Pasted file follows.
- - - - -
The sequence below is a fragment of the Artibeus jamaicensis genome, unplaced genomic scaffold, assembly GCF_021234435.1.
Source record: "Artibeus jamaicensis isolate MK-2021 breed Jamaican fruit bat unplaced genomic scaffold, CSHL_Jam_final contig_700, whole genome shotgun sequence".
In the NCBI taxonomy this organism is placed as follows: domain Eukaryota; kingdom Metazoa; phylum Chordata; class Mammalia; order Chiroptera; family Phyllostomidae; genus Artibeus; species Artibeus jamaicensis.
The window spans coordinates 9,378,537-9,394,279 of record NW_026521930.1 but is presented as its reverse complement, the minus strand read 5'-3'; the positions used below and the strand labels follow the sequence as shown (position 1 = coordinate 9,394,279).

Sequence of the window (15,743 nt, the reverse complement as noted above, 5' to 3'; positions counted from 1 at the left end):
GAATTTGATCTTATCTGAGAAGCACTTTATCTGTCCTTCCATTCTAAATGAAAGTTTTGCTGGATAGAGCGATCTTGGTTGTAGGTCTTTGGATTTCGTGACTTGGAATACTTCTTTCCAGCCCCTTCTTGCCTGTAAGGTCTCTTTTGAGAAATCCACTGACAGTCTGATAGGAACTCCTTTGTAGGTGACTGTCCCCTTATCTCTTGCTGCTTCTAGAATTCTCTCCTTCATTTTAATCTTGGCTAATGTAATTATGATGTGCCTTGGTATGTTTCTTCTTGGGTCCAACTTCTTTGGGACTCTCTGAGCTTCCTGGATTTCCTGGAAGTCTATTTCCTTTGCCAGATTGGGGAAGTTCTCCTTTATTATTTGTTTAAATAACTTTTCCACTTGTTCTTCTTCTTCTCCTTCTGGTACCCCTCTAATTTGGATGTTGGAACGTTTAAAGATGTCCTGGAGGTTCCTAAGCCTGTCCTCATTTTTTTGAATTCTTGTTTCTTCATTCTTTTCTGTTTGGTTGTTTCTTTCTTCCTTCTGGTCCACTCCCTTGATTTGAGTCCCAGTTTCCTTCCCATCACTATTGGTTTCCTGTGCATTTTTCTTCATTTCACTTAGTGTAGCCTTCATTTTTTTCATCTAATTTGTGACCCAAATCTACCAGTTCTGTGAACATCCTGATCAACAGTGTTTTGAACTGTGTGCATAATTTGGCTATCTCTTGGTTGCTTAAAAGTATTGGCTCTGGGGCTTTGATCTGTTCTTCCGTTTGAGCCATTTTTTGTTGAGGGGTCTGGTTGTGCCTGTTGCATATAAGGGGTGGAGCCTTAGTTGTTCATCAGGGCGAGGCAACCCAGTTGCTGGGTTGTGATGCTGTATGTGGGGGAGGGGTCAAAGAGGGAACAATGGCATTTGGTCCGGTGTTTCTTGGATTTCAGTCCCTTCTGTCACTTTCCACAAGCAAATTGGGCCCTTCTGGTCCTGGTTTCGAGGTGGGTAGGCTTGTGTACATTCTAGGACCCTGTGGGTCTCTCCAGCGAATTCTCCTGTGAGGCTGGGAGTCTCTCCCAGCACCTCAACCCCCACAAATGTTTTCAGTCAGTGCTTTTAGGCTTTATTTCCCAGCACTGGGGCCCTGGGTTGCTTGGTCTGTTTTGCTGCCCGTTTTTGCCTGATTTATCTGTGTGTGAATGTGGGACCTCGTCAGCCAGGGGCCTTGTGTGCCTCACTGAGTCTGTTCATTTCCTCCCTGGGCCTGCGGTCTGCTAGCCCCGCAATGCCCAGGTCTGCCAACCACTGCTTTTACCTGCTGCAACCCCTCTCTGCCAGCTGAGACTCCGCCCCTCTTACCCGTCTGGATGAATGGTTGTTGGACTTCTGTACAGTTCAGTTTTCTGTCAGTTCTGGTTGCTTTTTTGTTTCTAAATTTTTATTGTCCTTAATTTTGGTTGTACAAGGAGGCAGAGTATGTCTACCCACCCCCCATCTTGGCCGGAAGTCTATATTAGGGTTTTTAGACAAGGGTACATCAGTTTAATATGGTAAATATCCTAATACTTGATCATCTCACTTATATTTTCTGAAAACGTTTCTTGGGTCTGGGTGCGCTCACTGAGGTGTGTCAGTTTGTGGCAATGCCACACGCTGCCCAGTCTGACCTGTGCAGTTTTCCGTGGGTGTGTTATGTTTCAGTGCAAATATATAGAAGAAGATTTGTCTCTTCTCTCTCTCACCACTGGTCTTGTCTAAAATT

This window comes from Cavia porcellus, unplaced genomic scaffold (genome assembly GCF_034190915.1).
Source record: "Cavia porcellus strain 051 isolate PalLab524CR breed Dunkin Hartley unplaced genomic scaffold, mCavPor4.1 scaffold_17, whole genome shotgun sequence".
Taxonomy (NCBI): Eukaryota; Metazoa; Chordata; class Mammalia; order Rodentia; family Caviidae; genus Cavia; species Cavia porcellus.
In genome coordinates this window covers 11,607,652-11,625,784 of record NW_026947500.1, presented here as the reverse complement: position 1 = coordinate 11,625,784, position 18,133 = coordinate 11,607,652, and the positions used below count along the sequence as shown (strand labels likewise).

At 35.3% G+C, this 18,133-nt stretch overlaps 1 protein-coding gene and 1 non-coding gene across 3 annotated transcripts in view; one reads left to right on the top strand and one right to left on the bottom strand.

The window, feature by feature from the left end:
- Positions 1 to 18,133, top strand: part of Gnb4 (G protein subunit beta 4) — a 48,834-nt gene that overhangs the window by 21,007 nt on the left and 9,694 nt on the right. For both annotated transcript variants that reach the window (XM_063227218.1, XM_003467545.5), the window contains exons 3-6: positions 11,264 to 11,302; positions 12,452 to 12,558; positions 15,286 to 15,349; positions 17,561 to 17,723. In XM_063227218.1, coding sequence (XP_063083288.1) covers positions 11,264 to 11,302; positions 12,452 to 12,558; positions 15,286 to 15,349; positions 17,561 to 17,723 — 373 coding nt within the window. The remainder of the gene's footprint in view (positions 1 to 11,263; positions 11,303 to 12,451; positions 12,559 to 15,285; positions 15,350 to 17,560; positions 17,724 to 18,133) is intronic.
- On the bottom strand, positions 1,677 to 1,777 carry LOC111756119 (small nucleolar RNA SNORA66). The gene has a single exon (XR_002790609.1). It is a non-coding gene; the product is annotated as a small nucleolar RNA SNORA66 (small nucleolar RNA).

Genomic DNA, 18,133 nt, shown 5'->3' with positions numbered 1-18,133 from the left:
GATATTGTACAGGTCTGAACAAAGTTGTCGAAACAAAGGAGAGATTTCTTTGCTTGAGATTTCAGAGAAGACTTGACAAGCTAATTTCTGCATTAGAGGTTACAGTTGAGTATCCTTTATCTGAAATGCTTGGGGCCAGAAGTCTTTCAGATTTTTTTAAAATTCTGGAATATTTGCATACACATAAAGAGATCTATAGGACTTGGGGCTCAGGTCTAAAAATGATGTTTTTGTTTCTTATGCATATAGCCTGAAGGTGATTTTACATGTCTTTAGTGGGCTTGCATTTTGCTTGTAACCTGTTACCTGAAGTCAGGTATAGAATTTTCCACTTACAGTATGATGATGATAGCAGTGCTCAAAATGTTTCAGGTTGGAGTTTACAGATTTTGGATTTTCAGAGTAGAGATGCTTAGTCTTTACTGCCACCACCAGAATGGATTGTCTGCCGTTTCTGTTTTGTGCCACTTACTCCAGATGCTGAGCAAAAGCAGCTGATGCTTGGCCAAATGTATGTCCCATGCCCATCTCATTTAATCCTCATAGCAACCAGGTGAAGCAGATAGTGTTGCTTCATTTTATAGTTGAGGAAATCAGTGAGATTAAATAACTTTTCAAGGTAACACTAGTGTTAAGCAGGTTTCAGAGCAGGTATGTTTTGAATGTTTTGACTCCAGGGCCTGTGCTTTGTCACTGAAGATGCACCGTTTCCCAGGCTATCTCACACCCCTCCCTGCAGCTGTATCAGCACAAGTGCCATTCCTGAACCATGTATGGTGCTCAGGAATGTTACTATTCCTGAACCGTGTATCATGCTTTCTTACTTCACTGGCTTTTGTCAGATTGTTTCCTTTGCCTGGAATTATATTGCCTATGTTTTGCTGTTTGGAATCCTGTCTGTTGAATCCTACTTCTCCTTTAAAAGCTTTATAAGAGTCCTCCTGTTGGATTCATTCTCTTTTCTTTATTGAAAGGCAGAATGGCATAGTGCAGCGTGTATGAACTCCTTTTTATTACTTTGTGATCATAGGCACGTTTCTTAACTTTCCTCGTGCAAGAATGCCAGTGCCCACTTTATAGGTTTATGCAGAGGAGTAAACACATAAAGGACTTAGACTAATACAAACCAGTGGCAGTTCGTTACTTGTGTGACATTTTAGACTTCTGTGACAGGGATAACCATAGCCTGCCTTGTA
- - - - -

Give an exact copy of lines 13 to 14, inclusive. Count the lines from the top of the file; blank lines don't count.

- Positions 1 to 18,133, top strand: part of Gnb4 (G protein subunit beta 4) — a 48,834-nt gene that overhangs the window by 21,007 nt on the left and 9,694 nt on the right. For both annotated transcript variants that reach the window (XM_063227218.1, XM_003467545.5), the window contains exons 3-6: positions 11,264 to 11,302; positions 12,452 to 12,558; positions 15,286 to 15,349; positions 17,561 to 17,723. In XM_063227218.1, coding sequence (XP_063083288.1) covers positions 11,264 to 11,302; positions 12,452 to 12,558; positions 15,286 to 15,349; positions 17,561 to 17,723 — 373 coding nt within the window. The remainder of the gene's footprint in view (positions 1 to 11,263; positions 11,303 to 12,451; positions 12,559 to 15,285; positions 15,350 to 17,560; positions 17,724 to 18,133) is intronic.
- On the bottom strand, positions 1,677 to 1,777 carry LOC111756119 (small nucleolar RNA SNORA66). The gene has a single exon (XR_002790609.1). It is a non-coding gene; the product is annotated as a small nucleolar RNA SNORA66 (small nucleolar RNA).